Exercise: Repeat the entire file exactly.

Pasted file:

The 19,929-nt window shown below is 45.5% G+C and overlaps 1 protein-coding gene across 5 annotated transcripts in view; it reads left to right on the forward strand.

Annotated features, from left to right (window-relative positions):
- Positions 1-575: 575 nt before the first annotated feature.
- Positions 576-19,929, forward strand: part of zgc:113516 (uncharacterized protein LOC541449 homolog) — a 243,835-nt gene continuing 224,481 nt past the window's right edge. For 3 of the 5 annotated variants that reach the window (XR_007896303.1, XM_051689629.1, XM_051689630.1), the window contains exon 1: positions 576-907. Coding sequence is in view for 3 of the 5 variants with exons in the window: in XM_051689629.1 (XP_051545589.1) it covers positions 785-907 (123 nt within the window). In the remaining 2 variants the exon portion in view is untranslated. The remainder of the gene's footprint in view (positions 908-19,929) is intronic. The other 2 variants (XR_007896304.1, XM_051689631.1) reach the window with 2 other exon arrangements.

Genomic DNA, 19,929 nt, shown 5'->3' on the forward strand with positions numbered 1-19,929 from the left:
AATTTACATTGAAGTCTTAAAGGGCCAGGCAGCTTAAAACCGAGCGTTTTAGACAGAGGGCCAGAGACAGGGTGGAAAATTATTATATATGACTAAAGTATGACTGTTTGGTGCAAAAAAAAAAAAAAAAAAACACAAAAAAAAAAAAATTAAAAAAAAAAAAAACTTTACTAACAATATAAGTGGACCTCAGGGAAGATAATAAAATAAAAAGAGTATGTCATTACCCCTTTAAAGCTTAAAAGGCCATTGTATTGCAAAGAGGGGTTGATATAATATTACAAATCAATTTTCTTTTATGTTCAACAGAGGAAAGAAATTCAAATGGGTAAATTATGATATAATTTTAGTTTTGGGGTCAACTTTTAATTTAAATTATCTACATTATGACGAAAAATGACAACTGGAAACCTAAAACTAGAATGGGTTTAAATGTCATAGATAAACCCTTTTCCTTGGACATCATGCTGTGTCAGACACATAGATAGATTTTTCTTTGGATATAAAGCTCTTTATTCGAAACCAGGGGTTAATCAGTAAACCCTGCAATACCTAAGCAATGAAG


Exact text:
The 19,929-nt window shown below is 45.5% G+C and overlaps 1 protein-coding gene across 5 annotated transcripts in view; it reads left to right on the forward strand.

Annotated features, from left to right (window-relative positions):
- Positions 1-575: 575 nt before the first annotated feature.
- Positions 576-19,929, forward strand: part of zgc:113516 (uncharacterized protein LOC541449 homolog) — a 243,835-nt gene continuing 224,481 nt past the window's right edge. For 3 of the 5 annotated variants that reach the window (XR_007896303.1, XM_051689629.1, XM_051689630.1), the window contains exon 1: positions 576-907. Coding sequence is in view for 3 of the 5 variants with exons in the window: in XM_051689629.1 (XP_051545589.1) it covers positions 785-907 (123 nt within the window). In the remaining 2 variants the exon portion in view is untranslated. The remainder of the gene's footprint in view (positions 908-19,929) is intronic. The other 2 variants (XR_007896304.1, XM_051689631.1) reach the window with 2 other exon arrangements.

Genomic DNA, 19,929 nt, shown 5'->3' on the forward strand with positions numbered 1-19,929 from the left:
AATTTACATTGAAGTCTTAAAGGGCCAGGCAGCTTAAAACCGAGCGTTTTAGACAGAGGGCCAGAGACAGGGTGGAAAATTATTATATATGACTAAAGTATGACTGTTTGGTGCAAAAAAAAAAAAAAAAAAACACAAAAAAAAAAAAATTAAAAAAAAAAAAAACTTTACTAACAATATAAGTGGACCTCAGGGAAGATAATAAAATAAAAAGAGTATGTCATTACCCCTTTAAAGCTTAAAAGGCCATTGTATTGCAAAGAGGGGTTGATATAATATTACAAATCAATTTTCTTTTATGTTCAACAGAGGAAAGAAATTCAAATGGGTAAATTATGATATAATTTTAGTTTTGGGGTCAACTTTTAATTTAAATTATCTACATTATGACGAAAAATGACAACTGGAAACCTAAAACTAGAATGGGTTTAAATGTCATAGATAAACCCTTTTCCTTGGACATCATGCTGTGTCAGACACATAGATAGATTTTTCTTTGGATATAAAGCTCTTTATTCGAAACCAGGGGTTAATCAGTAAACCCTGCAATACCTAAGCAATGAAG